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I'd like to start notes to you as if we're already in the middle of a conversation.

I always thought that after as if, you can only use passed tense, why here does it use we're?

thanks

Ench
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EnchantedI always thought that after as if, you can only use passed past tense, why here does it use we're?
No. That's not true. You don't have to use past tense after as if.

He looks as if he's hungry.

CJ
In addition to what Jim has said, this might also be interesting for you, Enchanted:

as if and as though

This part in particular: "... the verbs in the clauses they introduce may now be either indicative ... or subjunctive ..."
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I don't know if there's a rule about it. I think of it in this sense as being similar to "make believe." Various tenses are possible. "Let's make believe we never met." Let's make believe we're going to win the Lotto. Let's pretend we're on a desert island.

Why do you treat me as if we're already married?
I feel as if I'm going to throw up!
Act as if you found the money in a trash can.
CJ:
Thanks, I know my this question may sound silly:
so, what is the main difference between using a past tense and present tense?
Ench
Enchantedwhat is the main difference between using a past tense and present tense?
Act as if you found it in the trash is a good example. You act now as if you found it in the trash before now.
Act as if you know what you are doing is another, showing the contrast. You act now as if you know now what you are doing now.

It's mostly the normal difference between the present and the past. The present is happening now. The past already happened earlier.
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Sometimes the past also gives the sense that we are speaking of something hypothetical. Thus, the following sentence has two interpretations.

Act as if you knew what you were doing.


1) Act now as if you know now what you are doing now -- even though that is not very likely!
2) Act now as if you knew (in the past) what you were doing (in the past).

Sometimes it's easy to understand which interpretation is required just from the context. Sometimes it's less clear, but then it may not necessarily be very important to clarify because either meaning might make sense.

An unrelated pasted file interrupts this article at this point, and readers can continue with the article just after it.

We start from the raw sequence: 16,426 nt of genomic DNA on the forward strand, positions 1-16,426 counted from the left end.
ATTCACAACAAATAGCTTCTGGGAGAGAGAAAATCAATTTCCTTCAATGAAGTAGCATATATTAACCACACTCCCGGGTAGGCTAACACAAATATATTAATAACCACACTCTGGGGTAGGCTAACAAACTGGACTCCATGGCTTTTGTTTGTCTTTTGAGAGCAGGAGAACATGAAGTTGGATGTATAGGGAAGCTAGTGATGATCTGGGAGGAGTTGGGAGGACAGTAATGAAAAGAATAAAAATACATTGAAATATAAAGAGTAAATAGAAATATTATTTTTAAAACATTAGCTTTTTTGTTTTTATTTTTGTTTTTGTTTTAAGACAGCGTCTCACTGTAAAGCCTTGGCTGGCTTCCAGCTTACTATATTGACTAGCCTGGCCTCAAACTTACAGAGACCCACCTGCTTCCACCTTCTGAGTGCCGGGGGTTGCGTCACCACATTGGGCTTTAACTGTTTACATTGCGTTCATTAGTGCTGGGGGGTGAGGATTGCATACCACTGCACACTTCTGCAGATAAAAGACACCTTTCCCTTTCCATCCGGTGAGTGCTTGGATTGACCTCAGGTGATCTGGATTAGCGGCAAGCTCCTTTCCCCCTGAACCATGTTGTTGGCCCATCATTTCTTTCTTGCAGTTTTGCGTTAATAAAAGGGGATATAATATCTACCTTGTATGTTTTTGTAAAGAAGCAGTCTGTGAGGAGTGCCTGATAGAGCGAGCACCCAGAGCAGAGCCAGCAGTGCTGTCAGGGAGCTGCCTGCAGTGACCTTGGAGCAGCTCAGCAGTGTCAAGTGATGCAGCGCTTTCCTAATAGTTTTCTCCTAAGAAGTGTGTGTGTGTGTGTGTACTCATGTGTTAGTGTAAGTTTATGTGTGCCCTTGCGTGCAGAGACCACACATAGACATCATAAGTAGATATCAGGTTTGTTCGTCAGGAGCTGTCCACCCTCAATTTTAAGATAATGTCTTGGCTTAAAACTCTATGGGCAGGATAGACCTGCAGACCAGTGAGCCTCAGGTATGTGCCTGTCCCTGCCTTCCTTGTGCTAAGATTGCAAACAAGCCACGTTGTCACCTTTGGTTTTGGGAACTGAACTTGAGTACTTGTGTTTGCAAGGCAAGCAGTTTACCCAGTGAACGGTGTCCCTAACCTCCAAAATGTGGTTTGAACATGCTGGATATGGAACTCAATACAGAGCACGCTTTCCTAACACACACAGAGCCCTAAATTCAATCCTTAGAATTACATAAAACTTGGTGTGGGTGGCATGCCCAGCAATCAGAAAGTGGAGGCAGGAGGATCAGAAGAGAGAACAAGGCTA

CJ
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And I think you are right in thinking that you must always use past tense after as if.

"...as if we're in the middle..". is not a the present tense (we are) as you might think, but past: (we were).

Same as in:

"...as if she's in the middle..." is not a the present tense (she is) as you might think, but past: (she was).

That the common usage says in contrary..., Well, that's another story.

TIM
Verb_aTIM"...as if she's in the middle..." is not a the present tense (she is) as you might think, but past: (she was).
Seriously?
In what universe?
Hi Tim

I have to agree with GG. That doesn't sound like any version of English I've ever heard.

She's can mean either she is or she has (depending on the context). However, she's does not mean she was -- not in written and also not in spoken English.

The contraction we're can only mean we are. It is not used to mean we were.

In spoken English, the words was and were might not always be carefully uttered, however the initial W-sound is still there -- not omitted.

If you are at all familiar with the Corpus of Contemporary American English, you will be able to find countless examples of "as if" followed by something other than the past tense (or the subjunctive). The very first example I found was this one:

"So it is not as if we are going to take power..." (That's actually a future form)

Here is another example from there:

"It's not as if we don't have, for example, a major economic problem with the budget." (Simple present tense)
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